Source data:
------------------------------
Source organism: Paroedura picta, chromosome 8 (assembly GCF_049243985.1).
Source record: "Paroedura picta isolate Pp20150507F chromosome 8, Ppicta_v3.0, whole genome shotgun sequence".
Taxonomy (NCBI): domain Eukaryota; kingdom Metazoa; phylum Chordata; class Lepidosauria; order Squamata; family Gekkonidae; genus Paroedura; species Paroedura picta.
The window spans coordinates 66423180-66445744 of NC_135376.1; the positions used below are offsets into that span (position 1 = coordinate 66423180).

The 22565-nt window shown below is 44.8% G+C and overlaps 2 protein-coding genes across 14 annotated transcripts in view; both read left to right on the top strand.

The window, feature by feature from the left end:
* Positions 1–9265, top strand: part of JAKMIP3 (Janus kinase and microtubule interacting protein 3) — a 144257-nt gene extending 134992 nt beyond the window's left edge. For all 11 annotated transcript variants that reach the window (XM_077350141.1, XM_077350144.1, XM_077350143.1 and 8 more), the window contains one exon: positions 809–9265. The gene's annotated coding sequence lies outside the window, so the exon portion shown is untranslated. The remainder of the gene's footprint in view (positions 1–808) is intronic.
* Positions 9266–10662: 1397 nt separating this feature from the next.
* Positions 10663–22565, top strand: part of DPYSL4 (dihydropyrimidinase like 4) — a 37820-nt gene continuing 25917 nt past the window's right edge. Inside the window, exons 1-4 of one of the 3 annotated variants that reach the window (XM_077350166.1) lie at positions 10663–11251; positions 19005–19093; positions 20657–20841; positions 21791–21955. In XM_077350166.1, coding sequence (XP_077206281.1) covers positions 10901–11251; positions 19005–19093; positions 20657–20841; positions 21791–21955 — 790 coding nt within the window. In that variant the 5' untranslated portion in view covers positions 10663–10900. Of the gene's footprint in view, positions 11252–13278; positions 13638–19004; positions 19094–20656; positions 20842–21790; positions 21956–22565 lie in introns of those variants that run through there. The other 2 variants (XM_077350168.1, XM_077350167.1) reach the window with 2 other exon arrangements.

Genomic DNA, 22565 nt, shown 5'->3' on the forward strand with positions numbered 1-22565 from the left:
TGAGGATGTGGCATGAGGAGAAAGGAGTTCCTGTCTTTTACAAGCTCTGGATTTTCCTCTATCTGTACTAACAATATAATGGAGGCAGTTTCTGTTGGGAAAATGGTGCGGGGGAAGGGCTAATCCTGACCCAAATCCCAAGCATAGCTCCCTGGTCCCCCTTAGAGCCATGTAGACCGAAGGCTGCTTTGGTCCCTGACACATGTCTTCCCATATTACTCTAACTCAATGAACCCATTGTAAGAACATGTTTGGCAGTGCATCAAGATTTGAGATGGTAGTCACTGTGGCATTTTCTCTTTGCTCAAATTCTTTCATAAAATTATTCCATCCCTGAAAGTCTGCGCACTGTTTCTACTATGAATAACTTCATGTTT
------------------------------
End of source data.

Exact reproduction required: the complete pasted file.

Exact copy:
Source organism: Paroedura picta, chromosome 8 (assembly GCF_049243985.1).
Source record: "Paroedura picta isolate Pp20150507F chromosome 8, Ppicta_v3.0, whole genome shotgun sequence".
Taxonomy (NCBI): domain Eukaryota; kingdom Metazoa; phylum Chordata; class Lepidosauria; order Squamata; family Gekkonidae; genus Paroedura; species Paroedura picta.
The window spans coordinates 66423180-66445744 of NC_135376.1; the positions used below are offsets into that span (position 1 = coordinate 66423180).

The 22565-nt window shown below is 44.8% G+C and overlaps 2 protein-coding genes across 14 annotated transcripts in view; both read left to right on the top strand.

The window, feature by feature from the left end:
* Positions 1–9265, top strand: part of JAKMIP3 (Janus kinase and microtubule interacting protein 3) — a 144257-nt gene extending 134992 nt beyond the window's left edge. For all 11 annotated transcript variants that reach the window (XM_077350141.1, XM_077350144.1, XM_077350143.1 and 8 more), the window contains one exon: positions 809–9265. The gene's annotated coding sequence lies outside the window, so the exon portion shown is untranslated. The remainder of the gene's footprint in view (positions 1–808) is intronic.
* Positions 9266–10662: 1397 nt separating this feature from the next.
* Positions 10663–22565, top strand: part of DPYSL4 (dihydropyrimidinase like 4) — a 37820-nt gene continuing 25917 nt past the window's right edge. Inside the window, exons 1-4 of one of the 3 annotated variants that reach the window (XM_077350166.1) lie at positions 10663–11251; positions 19005–19093; positions 20657–20841; positions 21791–21955. In XM_077350166.1, coding sequence (XP_077206281.1) covers positions 10901–11251; positions 19005–19093; positions 20657–20841; positions 21791–21955 — 790 coding nt within the window. In that variant the 5' untranslated portion in view covers positions 10663–10900. Of the gene's footprint in view, positions 11252–13278; positions 13638–19004; positions 19094–20656; positions 20842–21790; positions 21956–22565 lie in introns of those variants that run through there. The other 2 variants (XM_077350168.1, XM_077350167.1) reach the window with 2 other exon arrangements.

Genomic DNA, 22565 nt, shown 5'->3' on the forward strand with positions numbered 1-22565 from the left:
TGAGGATGTGGCATGAGGAGAAAGGAGTTCCTGTCTTTTACAAGCTCTGGATTTTCCTCTATCTGTACTAACAATATAATGGAGGCAGTTTCTGTTGGGAAAATGGTGCGGGGGAAGGGCTAATCCTGACCCAAATCCCAAGCATAGCTCCCTGGTCCCCCTTAGAGCCATGTAGACCGAAGGCTGCTTTGGTCCCTGACACATGTCTTCCCATATTACTCTAACTCAATGAACCCATTGTAAGAACATGTTTGGCAGTGCATCAAGATTTGAGATGGTAGTCACTGTGGCATTTTCTCTTTGCTCAAATTCTTTCATAAAATTATTCCATCCCTGAAAGTCTGCGCACTGTTTCTACTATGAATAACTTCATGTTT